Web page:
Summary of Man, The Saint by Jesus Urteaga

Man, the Saint by Fr. Jesus Urteaga, Sinag-Tala Publishers, 
Manila, 1984.
Introduction

In his book, Man, the Saint, Fr. Urteaga, in writing this book for the restless and the rebels who are dissatisfied with their own lives and the lives of others, shows us the critical role that the human virtues have to play in the edifice of sanctity. 

“I want you to open your eyes wide and examine that lukewarm worthless life which you are now leading” (3).

“These pages have been written in spasmodic outbursts, without any attempt at style or rhetoric, without any external or formal unity. But, believe me, they have been written by a violent pen dictated by a heart on fire. Read through them quickly: they have been written quickly. How do you expect me to talk to you slowly and calmly? There is no time. So much to be done, and it is we who have to do it — you and I!” (7)

“Are you going to keep on thinking that, for us Christians, life is a useless, passive passage of time? No, life is a thrilling game in which the winners are always the lovers, the hard workers, the ambitious” (7).

1: Saints, Pagans, Cowards, “Pietists”

Only saints are of use in this world. And saints are those who have fully developed their human nature. In other words, the saint must be a man!

“The cynical challenge in the eyes of modern pagans today is: “Show us by your lives that Christ is alive” (11).

“A lifeless Faith, and a faithless life: is not this a repulsive contradiction?” (31)

“The insatiable thirst of those wretches who have trusted in leaking cisterns which cannot retain the water, needs much more today than the life of one saint. What the world needs is a whole new generation of saints. Are you ready for action?” (35)

Chapter 2: Men!

We must behave as true men of the world, though never as worldly men. We must – like Christ – develop our personalities to the full, though – at the same time – strive for complete purification from sin and evil inclinations. We must be men. We must be strong and virile.

“A true Christian not merely can, but is seriously obliged to, develop a personality — his own individual personality. He must retain his own particular character, his mannerisms, without any artificial affectations. He must keep his own likes, his dislikes, his own sensitivity. In short, he must keep everything that is human in him provided that it is not a barrier between himself and God” (39).

“The supernatural must not exclude the human. Just as the supernatural is founded on the natural, so the Christian should be founded on the man. And for this reason, the man himself also should become strong and healthy. The perfect Christian must also be a perfect man from the point of view of culture, professional capacity, social education and refinement” ~ Sellmair, The Priest in the World, (55).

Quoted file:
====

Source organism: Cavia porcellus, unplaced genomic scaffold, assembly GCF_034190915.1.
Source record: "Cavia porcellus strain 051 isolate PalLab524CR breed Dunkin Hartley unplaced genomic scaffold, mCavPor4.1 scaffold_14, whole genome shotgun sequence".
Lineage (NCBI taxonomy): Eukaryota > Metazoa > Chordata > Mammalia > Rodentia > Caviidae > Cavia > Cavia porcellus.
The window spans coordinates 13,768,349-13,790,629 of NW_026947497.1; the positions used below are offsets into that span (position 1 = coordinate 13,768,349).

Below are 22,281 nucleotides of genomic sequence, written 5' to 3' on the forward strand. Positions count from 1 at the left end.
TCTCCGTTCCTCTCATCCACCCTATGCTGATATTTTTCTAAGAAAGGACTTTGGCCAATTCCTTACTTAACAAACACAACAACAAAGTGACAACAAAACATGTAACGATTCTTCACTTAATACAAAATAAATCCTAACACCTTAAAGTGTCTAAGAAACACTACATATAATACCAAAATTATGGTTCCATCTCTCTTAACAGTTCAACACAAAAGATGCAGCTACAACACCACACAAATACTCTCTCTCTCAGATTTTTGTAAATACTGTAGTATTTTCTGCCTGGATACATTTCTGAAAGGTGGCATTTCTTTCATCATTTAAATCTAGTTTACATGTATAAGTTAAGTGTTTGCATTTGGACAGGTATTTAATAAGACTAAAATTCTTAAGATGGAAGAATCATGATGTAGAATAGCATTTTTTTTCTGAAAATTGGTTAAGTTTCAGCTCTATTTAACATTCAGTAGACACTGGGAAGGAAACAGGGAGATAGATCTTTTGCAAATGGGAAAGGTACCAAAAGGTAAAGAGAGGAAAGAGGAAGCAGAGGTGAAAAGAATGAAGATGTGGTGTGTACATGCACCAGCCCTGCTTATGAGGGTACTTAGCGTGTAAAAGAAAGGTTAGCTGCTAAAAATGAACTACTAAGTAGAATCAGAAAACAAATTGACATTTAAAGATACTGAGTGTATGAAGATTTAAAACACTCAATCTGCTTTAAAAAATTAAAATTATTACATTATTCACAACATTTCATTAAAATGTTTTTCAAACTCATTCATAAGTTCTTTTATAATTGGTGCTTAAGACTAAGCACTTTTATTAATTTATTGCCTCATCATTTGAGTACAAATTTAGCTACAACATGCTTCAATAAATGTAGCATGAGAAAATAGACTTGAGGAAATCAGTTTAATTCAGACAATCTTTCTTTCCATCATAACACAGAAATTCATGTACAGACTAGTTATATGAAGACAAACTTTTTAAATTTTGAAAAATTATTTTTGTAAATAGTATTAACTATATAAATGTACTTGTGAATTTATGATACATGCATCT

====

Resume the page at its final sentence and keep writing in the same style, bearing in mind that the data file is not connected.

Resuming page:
“However manly you are, never for one moment forget that if you die in mortal sin you will go to hell — with all your human virtues” (59)

“The human virtues, — they are called acquired because they are the exclusive fruit of the repetition of human acts and personal efforts — are the walls of a great canal, watertight bulwarks which prevent the sides from falling in under the pressure from all around. On the bed of the canal the divine waters of grace will then flow easily, with no obstacles of the flesh to impede the flow” (60).

“Do not think it paradoxical when I tell you that it is precisely then, when you have to fight against your base tendencies of your human nature, that you are being most manly” (70).

Chapter 3: The Whip

The vocation given to us Christians today is not to be martyrs but to be warriors.

“We must learn to love to defend the truth. And if we do not love the truth it is because we are ignorant of its enormous life-giving powers” (74).

“The whip! Lord, remove from our lives all that falsehood – if necessary with the whip. What rotten carcasses would then be revealed!… The furious gaze of divine anger: such is the face of our young Christ… What contrasts we find in the life of God among men: fierce anger and terrible fury, side by side with peaceful tranquility and gentleness” (84).